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Susume's picture
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Joined: 10/02/2011

The first hurdle a foldit design has to clear to get tested in the lab is getting picked by the scientists to run Rosetta on it. The second hurdle is having Rosetta successfully predict the designed shape from the amino acids. Being predictable by Rosetta is used by the scientists as a proxy for being likely to fold successfully. So making designs that are more predictable hopefully means making designs that are more likely to fold well.

Secondary structure predictors like psipred and jpred don't like all-blue (hydrophilic) sheet strands or all-blue helices - they always predict them to be just loops rather than structures. I assume Rosetta makes the same judgement. So any design we submit with an all-blue strand on the edge of a sheet is unlikely to clear the 2nd hurdle.

In the recent blog posts, all of the edge strands where I can see the tips of the sidechains have one or more hydrophobic sidechains in them. (In the blog pictures, which are rainbow colored, hydrophilic sidechains have red or blue tips, while hydrophobic sidechains are all one color). This supports the idea that successful Rosetta prediction requires some hydrophobics in the edge strands. If Rosetta is predicting well, having the orange sidechains in the edge strands may make the protein truly more likely to fold well. If it is not predicting well, having them there may make Rosetta happy but will not make the protein more likely to succeed in real life.

Foldit is very happy putting all blue sidechains on an edge strand, even if some of the inward-facing sidechains are semi-buried (bright green in core filter view). This is an attribute where the foldit score function and the Rosetta prediction algorithm seem to disagree about what is good. Which one is right? Should we manually replace some of these inward-facing sidechains with orange ones to make our designs more predictable by Rosetta, even if it makes the foldit score lower?

More importantly, wouldn't foldit be more successful at producing predictable designs if its mutate function were more lenient about leaving orange sidechains in positions that are semi-buried? This doesn't just mean putting orange sidechains where they don't belong. Keeping the sidechains orange when they are in a borderline state between hidden and not hidden starts a virtuous cycle: If an edge sidechain is orange, it tends over time to twist the strand inward, making that place even better for an orange sidechain. If the sidechain in that spot is blue, it tends to twist the strand outward, making it better for blue and worse for orange. All the other changes (including sequence changes) made to the protein will adjust to this better-for-orange or better-for-blue position. Leaving more orange sidechains in place will over time result in a sequence for a protein with a better core, which should be more likely to fold well in real life, not just in Rosetta.

Joined: 06/06/2013
Groups: Gargleblasters
real life or score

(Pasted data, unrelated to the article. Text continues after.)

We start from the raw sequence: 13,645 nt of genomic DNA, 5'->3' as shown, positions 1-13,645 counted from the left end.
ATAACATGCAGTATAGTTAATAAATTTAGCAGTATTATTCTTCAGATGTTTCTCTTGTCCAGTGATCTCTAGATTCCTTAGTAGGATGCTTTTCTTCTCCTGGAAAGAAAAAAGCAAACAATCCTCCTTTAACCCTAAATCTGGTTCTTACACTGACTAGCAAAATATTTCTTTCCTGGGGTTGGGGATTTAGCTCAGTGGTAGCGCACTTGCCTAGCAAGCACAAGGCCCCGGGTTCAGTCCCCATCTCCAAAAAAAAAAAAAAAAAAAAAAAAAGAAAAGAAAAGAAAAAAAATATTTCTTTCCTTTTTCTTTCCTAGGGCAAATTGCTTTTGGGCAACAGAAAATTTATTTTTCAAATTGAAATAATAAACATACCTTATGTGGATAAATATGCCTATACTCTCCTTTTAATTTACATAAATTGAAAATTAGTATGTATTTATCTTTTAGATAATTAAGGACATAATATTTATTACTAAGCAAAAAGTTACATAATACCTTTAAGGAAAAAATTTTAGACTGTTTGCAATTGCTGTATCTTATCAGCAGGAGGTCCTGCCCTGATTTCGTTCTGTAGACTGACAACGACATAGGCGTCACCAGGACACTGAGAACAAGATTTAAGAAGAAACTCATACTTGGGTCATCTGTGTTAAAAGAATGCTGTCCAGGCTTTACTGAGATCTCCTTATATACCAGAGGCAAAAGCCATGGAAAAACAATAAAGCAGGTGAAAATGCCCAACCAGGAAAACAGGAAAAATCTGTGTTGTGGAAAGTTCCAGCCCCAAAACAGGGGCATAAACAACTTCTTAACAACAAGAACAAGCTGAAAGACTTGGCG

the Koga and Koga ideal layouts clearly keep a mix of hydrophobes and philes in the edge sheets. Is one playing to "win" points or to solve the problem. Nothing can make this perfect. It becomes a personal decision. For people like me with smaller machines, I can't try as many choices... so this complicates things even further. And I can't possibly work all the puzzles, so I will never be a "top" folder.
I agree you are correct. It is just a question of deciding where one wants to be on the science / winning points scale. My favorite folders try different things and the heck with the points. I suspect that there is more scientific value in learning from those the the surfing hot dogs....or whatever the current challenge may be. Some of our newer players have given us lots of food for thought as they don't come in with assumptions. Very refreshing and perhaps good breakthroughs. I'd love to figure out how to recognize them

bkoep's picture
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Good points!

This is a valid concern, and I think your observations are spot on. You're correct that Rosetta relies on secondary structure prediction tools (like PSIPRED) for structure prediction. Long strings of polar residues are rarely predicted to form β-sheets.

This is because long strings of polar residues rarely fold into rigid structures in native proteins. From the perspective of folding forces, they simply have no reason to. Without any hydrophobic (orange) residues that need burying, a chain of polar residues is very happy to flop around—unstructured—in aqueous solvent. I tend to think of hydrophobic residues as "anchors" that keep the backbone secured to the protein core. Without a strong hydrophobic anchor, a completely polar helix or strand is unlikely to fold as intended, and those residues will probably exist in solution as a floppy, unstructured chain.

In fact, when scientists design proteins in the Baker lab, it's common practice to make sure that every α-helix and β-strand includes at least one buried hydrophobic residue. So far, we've been pleased to see that the highest-scoring Foldit designs do tend to have hydrophobic residues on all β-strands. So the Foldit score function seems to be working well in this respect; there's no dire need to adjust the score function or introduce a new filter.

On the other hand, I understand it might not be clear to most players that this feature can lead to higher-quality designs (and higher-scoring solutions). For this reason we might like to address the topic more thoroughly in the future.


Supported by: UW Center for Game Science, UW Department of Computer Science and Engineering, UW Baker Lab, VU Meiler Lab,
DARPA, NSF, NIH, HHMI, Microsoft, Adobe, RosettaCommons